When Antonio Acevedo’s two children were ready for school, he was determined they not only learn English but also retain their native Spanish. He applied and won a spot at Inter-American Elementary, a 40-year-old public dual language school that draws students from around the city.
Then, when he had a chance seven years ago to become principal of one of the city’s other dual language schools — a neighborhood elementary school nestled in Pilsen, one of Chicago’s oldest and proudest Mexican neighborhoods — he jumped at the chance.
“All the research is clear that ‘English Language Learners’ who participate in dual language programs outperform their peers who were in other programs in the long run,” he said
At the time, there were only about a dozen public dual language schools in Chicago, including Inter-American and Acevedo’s Whittier. Most parents who wanted their children to read, write and speak in Spanish and English had little choice but to send them away from their home neighborhood.
But in the last five years, that has drastically changed. Chicago Public Schools designated 26 new schools as dual language, bringing the total to 40. Two new schools were named this summer as part of a relatively new process where schools can apply for specialty programs, including dual language.
But with this expansion comes new concerns. There are questions about whether the school district can support so many dual language schools, even as it is already struggling to provide strong programs for all 67,000 students who are learning English across the district.
And critics are asking why so many dual language schools are being developed in gentrifying neighborhoods, like Logan Square, where many Latino and other immigrant families can no longer afford rents and are moving out.
The gold standard
Dual language is considered the gold standard of bilingual education, and many have long hoped the school district would expand and invest in it, said Sonia Soltero, a professor of language and curriculum at DePaul University in Chicago and a former dual language teacher.
Most so-called “English Language Learners” are in what is called transitional bilingual. In that program, students are taught in both their native language and English, but the goal is to learn enough English to move into English-only classes within a few years.
Soltero said students placed in transitional bilingual are sometimes seen as behind. In the end, many children don’t learn how to read or write well in their native language, even though that’s a goal of the program.
“So dual language education kind of ameliorates that perception of being remedial and short term,” she said. “The premise of dual language education is that it is long term. The goal is to develop bilingualism and biliteracy.”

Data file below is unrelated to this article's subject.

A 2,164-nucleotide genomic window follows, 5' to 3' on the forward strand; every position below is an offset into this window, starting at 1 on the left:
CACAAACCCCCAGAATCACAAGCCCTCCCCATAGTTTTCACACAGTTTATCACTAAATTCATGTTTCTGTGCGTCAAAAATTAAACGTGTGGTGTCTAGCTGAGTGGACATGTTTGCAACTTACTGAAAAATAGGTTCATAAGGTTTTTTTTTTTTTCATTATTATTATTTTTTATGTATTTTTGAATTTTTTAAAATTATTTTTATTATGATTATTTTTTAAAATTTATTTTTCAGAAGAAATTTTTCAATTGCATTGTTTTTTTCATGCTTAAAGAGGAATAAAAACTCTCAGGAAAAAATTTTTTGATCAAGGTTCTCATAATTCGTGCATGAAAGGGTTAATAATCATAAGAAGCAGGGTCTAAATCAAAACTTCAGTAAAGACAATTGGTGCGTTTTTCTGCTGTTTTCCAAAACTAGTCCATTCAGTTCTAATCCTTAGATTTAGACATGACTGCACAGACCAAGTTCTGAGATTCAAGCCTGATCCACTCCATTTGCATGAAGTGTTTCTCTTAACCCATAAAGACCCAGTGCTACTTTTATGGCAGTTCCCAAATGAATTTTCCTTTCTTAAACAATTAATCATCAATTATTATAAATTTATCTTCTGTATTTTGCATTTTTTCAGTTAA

A “lofty goal”
But there is an important caveat, Soltero said. In order to offer dual language well, schools need enough teachers who can instruct in Spanish and are certified to teach subjects like middle school science and math. Few college education programs offer classes to prepare for dual language instruction.
School districts also need central office staff who can not only support dual language classes, but also hold schools accountable for offering good programs.
“Dual language is a lofty goal and ambitious,” Soltero said. “But it is set up for failure if you don’t have the teachers who are trained, [and] support and buy in from policymakers. If these things are not in place, this does not work very well.”
Chicago Public Schools launched an initiative to try to solve some of these potential problems. It includes bringing principals of dual language schools together to learn from each other and an administrator who is in charge of providing training to dual language schools.
But one staffer who worked in CPS’ central office supporting dual language programs told WBEZ she left and went back to teaching. She said she was one of only two people in the central office charged with holding dual language schools accountable. And she knew schools desperately need more teachers like her who can take on subjects in Spanish.
“You are reaching for these very high expectations, but, without the staff, you can’t reach those high goals,” she said. “So at that particular time the frustration I personally was having, as an educator and also as a parent, was high.”
She said what is being called dual language varies a lot throughout the school district.
As a parent and an organizer for the Logan Square Neighborhood Association, Leticia Barrera fought for more dual language programs in area schools. But the sudden expansion has surprised her.